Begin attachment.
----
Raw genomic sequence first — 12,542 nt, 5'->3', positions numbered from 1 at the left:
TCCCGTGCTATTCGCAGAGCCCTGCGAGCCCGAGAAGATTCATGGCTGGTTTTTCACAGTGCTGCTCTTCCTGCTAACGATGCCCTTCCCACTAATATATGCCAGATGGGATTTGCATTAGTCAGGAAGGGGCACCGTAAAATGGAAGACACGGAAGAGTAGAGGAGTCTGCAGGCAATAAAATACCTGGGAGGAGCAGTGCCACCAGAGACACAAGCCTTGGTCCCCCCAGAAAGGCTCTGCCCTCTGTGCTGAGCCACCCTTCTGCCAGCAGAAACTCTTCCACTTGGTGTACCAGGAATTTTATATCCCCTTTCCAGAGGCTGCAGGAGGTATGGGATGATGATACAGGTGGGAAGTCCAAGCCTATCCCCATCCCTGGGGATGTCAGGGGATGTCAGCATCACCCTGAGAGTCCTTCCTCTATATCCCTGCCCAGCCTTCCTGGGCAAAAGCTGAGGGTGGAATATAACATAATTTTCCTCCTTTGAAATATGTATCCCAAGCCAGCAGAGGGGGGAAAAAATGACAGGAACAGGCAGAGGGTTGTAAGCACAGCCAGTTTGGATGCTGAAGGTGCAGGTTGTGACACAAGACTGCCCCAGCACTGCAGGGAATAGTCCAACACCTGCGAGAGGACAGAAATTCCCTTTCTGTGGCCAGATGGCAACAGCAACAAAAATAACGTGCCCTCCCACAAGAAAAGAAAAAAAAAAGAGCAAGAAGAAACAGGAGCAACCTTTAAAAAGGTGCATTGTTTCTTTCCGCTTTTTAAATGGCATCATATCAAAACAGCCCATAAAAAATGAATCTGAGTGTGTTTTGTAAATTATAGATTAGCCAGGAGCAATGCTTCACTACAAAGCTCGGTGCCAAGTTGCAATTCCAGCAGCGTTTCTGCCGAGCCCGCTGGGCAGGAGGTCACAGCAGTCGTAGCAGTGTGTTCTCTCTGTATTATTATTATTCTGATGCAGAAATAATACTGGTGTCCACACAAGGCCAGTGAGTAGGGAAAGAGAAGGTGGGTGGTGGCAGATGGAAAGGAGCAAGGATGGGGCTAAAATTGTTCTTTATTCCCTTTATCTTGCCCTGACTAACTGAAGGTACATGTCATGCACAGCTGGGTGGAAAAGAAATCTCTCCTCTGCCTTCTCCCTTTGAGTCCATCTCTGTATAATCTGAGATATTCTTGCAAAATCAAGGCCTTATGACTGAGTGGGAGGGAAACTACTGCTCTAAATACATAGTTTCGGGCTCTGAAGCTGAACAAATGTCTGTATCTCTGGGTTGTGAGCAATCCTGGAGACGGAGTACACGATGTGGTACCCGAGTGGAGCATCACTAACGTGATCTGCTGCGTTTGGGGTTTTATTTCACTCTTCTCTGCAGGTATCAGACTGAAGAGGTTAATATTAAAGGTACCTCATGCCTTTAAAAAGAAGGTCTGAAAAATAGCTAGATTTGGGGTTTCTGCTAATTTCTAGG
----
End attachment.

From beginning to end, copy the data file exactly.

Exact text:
Raw genomic sequence first — 12,542 nt, 5'->3', positions numbered from 1 at the left:
TCCCGTGCTATTCGCAGAGCCCTGCGAGCCCGAGAAGATTCATGGCTGGTTTTTCACAGTGCTGCTCTTCCTGCTAACGATGCCCTTCCCACTAATATATGCCAGATGGGATTTGCATTAGTCAGGAAGGGGCACCGTAAAATGGAAGACACGGAAGAGTAGAGGAGTCTGCAGGCAATAAAATACCTGGGAGGAGCAGTGCCACCAGAGACACAAGCCTTGGTCCCCCCAGAAAGGCTCTGCCCTCTGTGCTGAGCCACCCTTCTGCCAGCAGAAACTCTTCCACTTGGTGTACCAGGAATTTTATATCCCCTTTCCAGAGGCTGCAGGAGGTATGGGATGATGATACAGGTGGGAAGTCCAAGCCTATCCCCATCCCTGGGGATGTCAGGGGATGTCAGCATCACCCTGAGAGTCCTTCCTCTATATCCCTGCCCAGCCTTCCTGGGCAAAAGCTGAGGGTGGAATATAACATAATTTTCCTCCTTTGAAATATGTATCCCAAGCCAGCAGAGGGGGGAAAAAATGACAGGAACAGGCAGAGGGTTGTAAGCACAGCCAGTTTGGATGCTGAAGGTGCAGGTTGTGACACAAGACTGCCCCAGCACTGCAGGGAATAGTCCAACACCTGCGAGAGGACAGAAATTCCCTTTCTGTGGCCAGATGGCAACAGCAACAAAAATAACGTGCCCTCCCACAAGAAAAGAAAAAAAAAAGAGCAAGAAGAAACAGGAGCAACCTTTAAAAAGGTGCATTGTTTCTTTCCGCTTTTTAAATGGCATCATATCAAAACAGCCCATAAAAAATGAATCTGAGTGTGTTTTGTAAATTATAGATTAGCCAGGAGCAATGCTTCACTACAAAGCTCGGTGCCAAGTTGCAATTCCAGCAGCGTTTCTGCCGAGCCCGCTGGGCAGGAGGTCACAGCAGTCGTAGCAGTGTGTTCTCTCTGTATTATTATTATTCTGATGCAGAAATAATACTGGTGTCCACACAAGGCCAGTGAGTAGGGAAAGAGAAGGTGGGTGGTGGCAGATGGAAAGGAGCAAGGATGGGGCTAAAATTGTTCTTTATTCCCTTTATCTTGCCCTGACTAACTGAAGGTACATGTCATGCACAGCTGGGTGGAAAAGAAATCTCTCCTCTGCCTTCTCCCTTTGAGTCCATCTCTGTATAATCTGAGATATTCTTGCAAAATCAAGGCCTTATGACTGAGTGGGAGGGAAACTACTGCTCTAAATACATAGTTTCGGGCTCTGAAGCTGAACAAATGTCTGTATCTCTGGGTTGTGAGCAATCCTGGAGACGGAGTACACGATGTGGTACCCGAGTGGAGCATCACTAACGTGATCTGCTGCGTTTGGGGTTTTATTTCACTCTTCTCTGCAGGTATCAGACTGAAGAGGTTAATATTAAAGGTACCTCATGCCTTTAAAAAGAAGGTCTGAAAAATAGCTAGATTTGGGGTTTCTGCTAATTTCTAGG